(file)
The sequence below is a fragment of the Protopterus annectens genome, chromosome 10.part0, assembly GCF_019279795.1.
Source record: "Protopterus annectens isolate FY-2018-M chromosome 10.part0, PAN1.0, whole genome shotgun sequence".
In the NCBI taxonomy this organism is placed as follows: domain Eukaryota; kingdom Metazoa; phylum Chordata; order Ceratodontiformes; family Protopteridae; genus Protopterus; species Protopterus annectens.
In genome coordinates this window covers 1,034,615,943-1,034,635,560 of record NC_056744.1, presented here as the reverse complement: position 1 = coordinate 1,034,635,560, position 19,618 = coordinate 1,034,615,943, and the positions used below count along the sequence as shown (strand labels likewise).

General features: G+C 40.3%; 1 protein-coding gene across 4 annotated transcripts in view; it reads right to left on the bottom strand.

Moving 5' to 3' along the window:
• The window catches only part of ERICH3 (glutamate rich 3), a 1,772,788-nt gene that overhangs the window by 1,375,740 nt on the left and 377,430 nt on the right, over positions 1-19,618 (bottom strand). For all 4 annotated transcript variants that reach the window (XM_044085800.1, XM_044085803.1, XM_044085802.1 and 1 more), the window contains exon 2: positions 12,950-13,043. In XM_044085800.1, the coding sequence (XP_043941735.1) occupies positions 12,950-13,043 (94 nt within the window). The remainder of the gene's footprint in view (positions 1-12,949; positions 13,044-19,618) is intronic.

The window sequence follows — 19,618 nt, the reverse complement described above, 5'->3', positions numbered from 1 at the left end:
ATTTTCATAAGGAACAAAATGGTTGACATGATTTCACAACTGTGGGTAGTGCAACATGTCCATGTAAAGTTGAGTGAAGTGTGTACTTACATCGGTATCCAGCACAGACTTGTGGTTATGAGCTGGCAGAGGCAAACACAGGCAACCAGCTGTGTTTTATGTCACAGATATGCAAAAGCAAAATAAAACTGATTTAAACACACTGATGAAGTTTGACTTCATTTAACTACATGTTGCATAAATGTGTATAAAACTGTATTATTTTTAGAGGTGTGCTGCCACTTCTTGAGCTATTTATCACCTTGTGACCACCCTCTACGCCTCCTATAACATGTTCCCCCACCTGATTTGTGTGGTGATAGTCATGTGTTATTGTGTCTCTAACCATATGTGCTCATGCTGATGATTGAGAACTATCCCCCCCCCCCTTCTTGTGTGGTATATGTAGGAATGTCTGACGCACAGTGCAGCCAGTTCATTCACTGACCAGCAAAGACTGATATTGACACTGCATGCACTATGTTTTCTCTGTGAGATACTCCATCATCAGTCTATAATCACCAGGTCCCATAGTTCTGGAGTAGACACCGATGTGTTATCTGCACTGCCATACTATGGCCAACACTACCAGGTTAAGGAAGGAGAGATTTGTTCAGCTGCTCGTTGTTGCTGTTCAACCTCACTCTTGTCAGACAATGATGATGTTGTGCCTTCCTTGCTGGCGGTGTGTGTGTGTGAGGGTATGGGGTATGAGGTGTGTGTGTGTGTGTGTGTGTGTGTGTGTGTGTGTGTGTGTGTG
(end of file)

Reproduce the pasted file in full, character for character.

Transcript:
The sequence below is a fragment of the Protopterus annectens genome, chromosome 10.part0, assembly GCF_019279795.1.
Source record: "Protopterus annectens isolate FY-2018-M chromosome 10.part0, PAN1.0, whole genome shotgun sequence".
In the NCBI taxonomy this organism is placed as follows: domain Eukaryota; kingdom Metazoa; phylum Chordata; order Ceratodontiformes; family Protopteridae; genus Protopterus; species Protopterus annectens.
In genome coordinates this window covers 1,034,615,943-1,034,635,560 of record NC_056744.1, presented here as the reverse complement: position 1 = coordinate 1,034,635,560, position 19,618 = coordinate 1,034,615,943, and the positions used below count along the sequence as shown (strand labels likewise).

General features: G+C 40.3%; 1 protein-coding gene across 4 annotated transcripts in view; it reads right to left on the bottom strand.

Moving 5' to 3' along the window:
• The window catches only part of ERICH3 (glutamate rich 3), a 1,772,788-nt gene that overhangs the window by 1,375,740 nt on the left and 377,430 nt on the right, over positions 1-19,618 (bottom strand). For all 4 annotated transcript variants that reach the window (XM_044085800.1, XM_044085803.1, XM_044085802.1 and 1 more), the window contains exon 2: positions 12,950-13,043. In XM_044085800.1, the coding sequence (XP_043941735.1) occupies positions 12,950-13,043 (94 nt within the window). The remainder of the gene's footprint in view (positions 1-12,949; positions 13,044-19,618) is intronic.

The window sequence follows — 19,618 nt, the reverse complement described above, 5'->3', positions numbered from 1 at the left end:
ATTTTCATAAGGAACAAAATGGTTGACATGATTTCACAACTGTGGGTAGTGCAACATGTCCATGTAAAGTTGAGTGAAGTGTGTACTTACATCGGTATCCAGCACAGACTTGTGGTTATGAGCTGGCAGAGGCAAACACAGGCAACCAGCTGTGTTTTATGTCACAGATATGCAAAAGCAAAATAAAACTGATTTAAACACACTGATGAAGTTTGACTTCATTTAACTACATGTTGCATAAATGTGTATAAAACTGTATTATTTTTAGAGGTGTGCTGCCACTTCTTGAGCTATTTATCACCTTGTGACCACCCTCTACGCCTCCTATAACATGTTCCCCCACCTGATTTGTGTGGTGATAGTCATGTGTTATTGTGTCTCTAACCATATGTGCTCATGCTGATGATTGAGAACTATCCCCCCCCCCCTTCTTGTGTGGTATATGTAGGAATGTCTGACGCACAGTGCAGCCAGTTCATTCACTGACCAGCAAAGACTGATATTGACACTGCATGCACTATGTTTTCTCTGTGAGATACTCCATCATCAGTCTATAATCACCAGGTCCCATAGTTCTGGAGTAGACACCGATGTGTTATCTGCACTGCCATACTATGGCCAACACTACCAGGTTAAGGAAGGAGAGATTTGTTCAGCTGCTCGTTGTTGCTGTTCAACCTCACTCTTGTCAGACAATGATGATGTTGTGCCTTCCTTGCTGGCGGTGTGTGTGTGTGAGGGTATGGGGTATGAGGTGTGTGTGTGTGTGTGTGTGTGTGTGTGTGTGTGTGTGTGTGTG